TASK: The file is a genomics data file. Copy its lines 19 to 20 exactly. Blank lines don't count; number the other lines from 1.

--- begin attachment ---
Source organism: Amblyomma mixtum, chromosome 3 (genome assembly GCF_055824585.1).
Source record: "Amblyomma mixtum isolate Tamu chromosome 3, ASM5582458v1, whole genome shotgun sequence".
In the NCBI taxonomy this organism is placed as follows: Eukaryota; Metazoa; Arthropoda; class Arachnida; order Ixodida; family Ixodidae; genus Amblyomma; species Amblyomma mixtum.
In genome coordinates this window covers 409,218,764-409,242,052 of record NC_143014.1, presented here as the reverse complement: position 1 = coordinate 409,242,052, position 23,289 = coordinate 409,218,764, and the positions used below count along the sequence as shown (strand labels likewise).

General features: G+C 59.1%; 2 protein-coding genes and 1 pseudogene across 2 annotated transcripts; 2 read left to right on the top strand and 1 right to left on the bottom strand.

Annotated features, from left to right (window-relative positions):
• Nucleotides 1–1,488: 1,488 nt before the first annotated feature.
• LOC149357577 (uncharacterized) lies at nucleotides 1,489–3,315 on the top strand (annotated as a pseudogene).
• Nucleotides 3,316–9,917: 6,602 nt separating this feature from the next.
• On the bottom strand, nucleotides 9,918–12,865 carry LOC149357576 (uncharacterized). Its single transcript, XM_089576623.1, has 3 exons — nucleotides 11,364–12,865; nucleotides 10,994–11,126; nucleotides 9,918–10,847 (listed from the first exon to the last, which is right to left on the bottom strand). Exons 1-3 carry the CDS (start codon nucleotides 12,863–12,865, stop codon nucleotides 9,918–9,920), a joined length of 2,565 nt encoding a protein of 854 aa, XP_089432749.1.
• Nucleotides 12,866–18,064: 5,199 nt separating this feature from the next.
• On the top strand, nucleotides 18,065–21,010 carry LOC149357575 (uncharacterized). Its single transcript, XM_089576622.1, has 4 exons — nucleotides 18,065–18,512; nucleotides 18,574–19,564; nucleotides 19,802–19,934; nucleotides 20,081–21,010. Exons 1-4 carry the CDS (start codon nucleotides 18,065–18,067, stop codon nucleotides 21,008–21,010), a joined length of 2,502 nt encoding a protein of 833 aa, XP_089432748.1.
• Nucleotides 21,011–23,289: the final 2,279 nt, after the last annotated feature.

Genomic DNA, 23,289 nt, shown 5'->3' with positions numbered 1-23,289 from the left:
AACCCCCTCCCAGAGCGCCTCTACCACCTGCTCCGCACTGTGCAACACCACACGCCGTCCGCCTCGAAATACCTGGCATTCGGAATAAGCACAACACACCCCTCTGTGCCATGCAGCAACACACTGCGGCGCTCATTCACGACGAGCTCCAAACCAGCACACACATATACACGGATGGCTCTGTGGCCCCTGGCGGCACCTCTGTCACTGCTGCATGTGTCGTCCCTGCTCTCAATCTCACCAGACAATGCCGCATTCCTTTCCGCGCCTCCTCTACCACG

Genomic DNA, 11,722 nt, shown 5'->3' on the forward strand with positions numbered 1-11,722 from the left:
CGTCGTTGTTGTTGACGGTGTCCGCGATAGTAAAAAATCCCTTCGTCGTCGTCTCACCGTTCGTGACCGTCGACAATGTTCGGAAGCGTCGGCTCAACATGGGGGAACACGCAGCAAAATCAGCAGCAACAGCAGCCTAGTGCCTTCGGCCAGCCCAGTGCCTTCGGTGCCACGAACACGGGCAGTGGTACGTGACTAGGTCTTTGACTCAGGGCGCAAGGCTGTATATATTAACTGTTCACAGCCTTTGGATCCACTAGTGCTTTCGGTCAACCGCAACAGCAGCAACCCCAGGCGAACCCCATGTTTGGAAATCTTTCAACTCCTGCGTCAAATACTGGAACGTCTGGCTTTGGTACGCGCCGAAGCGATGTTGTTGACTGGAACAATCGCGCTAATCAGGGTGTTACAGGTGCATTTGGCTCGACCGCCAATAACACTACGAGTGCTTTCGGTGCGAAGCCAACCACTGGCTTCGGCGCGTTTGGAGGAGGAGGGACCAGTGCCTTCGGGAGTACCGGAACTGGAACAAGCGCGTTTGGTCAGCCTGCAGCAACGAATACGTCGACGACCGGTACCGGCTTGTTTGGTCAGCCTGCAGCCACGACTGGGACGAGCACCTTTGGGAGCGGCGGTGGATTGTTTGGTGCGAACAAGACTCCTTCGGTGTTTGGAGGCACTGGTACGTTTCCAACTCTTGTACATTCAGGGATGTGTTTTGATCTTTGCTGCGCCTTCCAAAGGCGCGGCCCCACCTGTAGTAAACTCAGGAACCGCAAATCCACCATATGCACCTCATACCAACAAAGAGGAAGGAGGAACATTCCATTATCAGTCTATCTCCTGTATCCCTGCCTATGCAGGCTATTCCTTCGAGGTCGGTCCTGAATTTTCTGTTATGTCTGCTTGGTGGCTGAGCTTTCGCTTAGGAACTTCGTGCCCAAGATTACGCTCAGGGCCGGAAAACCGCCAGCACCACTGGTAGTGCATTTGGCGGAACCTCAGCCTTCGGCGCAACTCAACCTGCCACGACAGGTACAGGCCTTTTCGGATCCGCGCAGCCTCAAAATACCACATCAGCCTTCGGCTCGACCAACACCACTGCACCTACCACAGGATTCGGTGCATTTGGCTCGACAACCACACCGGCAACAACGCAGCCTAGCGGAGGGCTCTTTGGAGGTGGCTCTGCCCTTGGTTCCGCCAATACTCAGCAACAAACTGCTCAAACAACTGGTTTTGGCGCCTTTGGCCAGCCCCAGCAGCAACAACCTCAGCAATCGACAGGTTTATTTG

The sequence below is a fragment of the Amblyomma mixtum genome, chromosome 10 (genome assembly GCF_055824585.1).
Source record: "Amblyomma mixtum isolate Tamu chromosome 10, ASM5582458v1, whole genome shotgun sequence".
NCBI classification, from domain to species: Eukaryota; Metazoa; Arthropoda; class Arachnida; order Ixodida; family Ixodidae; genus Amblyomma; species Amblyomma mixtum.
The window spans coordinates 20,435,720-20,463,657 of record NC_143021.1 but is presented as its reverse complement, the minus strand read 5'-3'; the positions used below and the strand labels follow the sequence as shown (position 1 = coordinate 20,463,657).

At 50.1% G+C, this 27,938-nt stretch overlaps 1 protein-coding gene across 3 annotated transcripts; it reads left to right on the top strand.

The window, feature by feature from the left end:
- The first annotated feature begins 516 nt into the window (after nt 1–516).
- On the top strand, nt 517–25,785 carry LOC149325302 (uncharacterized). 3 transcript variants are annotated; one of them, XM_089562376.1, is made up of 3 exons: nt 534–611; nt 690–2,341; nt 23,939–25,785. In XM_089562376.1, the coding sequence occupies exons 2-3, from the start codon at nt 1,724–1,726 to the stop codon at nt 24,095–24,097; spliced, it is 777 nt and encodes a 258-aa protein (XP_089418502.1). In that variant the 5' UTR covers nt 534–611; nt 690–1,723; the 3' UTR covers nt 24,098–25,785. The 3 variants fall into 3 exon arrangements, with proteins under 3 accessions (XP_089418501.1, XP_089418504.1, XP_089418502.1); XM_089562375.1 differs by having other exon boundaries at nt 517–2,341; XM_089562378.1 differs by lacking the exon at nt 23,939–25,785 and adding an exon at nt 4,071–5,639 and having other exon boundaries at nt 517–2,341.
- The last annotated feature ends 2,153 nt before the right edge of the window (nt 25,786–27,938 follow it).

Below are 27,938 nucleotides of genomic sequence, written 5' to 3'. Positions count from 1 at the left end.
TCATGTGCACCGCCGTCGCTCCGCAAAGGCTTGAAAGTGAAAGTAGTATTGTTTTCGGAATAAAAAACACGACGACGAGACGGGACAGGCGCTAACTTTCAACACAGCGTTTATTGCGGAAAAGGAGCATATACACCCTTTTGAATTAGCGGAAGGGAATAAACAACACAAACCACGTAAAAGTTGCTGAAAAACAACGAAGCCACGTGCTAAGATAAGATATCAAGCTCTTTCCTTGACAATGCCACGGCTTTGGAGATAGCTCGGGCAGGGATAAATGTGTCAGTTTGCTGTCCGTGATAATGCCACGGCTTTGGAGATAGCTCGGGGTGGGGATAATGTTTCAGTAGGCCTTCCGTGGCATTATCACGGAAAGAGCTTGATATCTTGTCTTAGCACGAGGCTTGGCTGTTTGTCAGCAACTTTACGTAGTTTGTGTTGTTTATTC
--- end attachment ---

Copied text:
Source record: "Amblyomma mixtum isolate Tamu chromosome 10, ASM5582458v1, whole genome shotgun sequence".
NCBI classification, from domain to species: Eukaryota; Metazoa; Arthropoda; class Arachnida; order Ixodida; family Ixodidae; genus Amblyomma; species Amblyomma mixtum.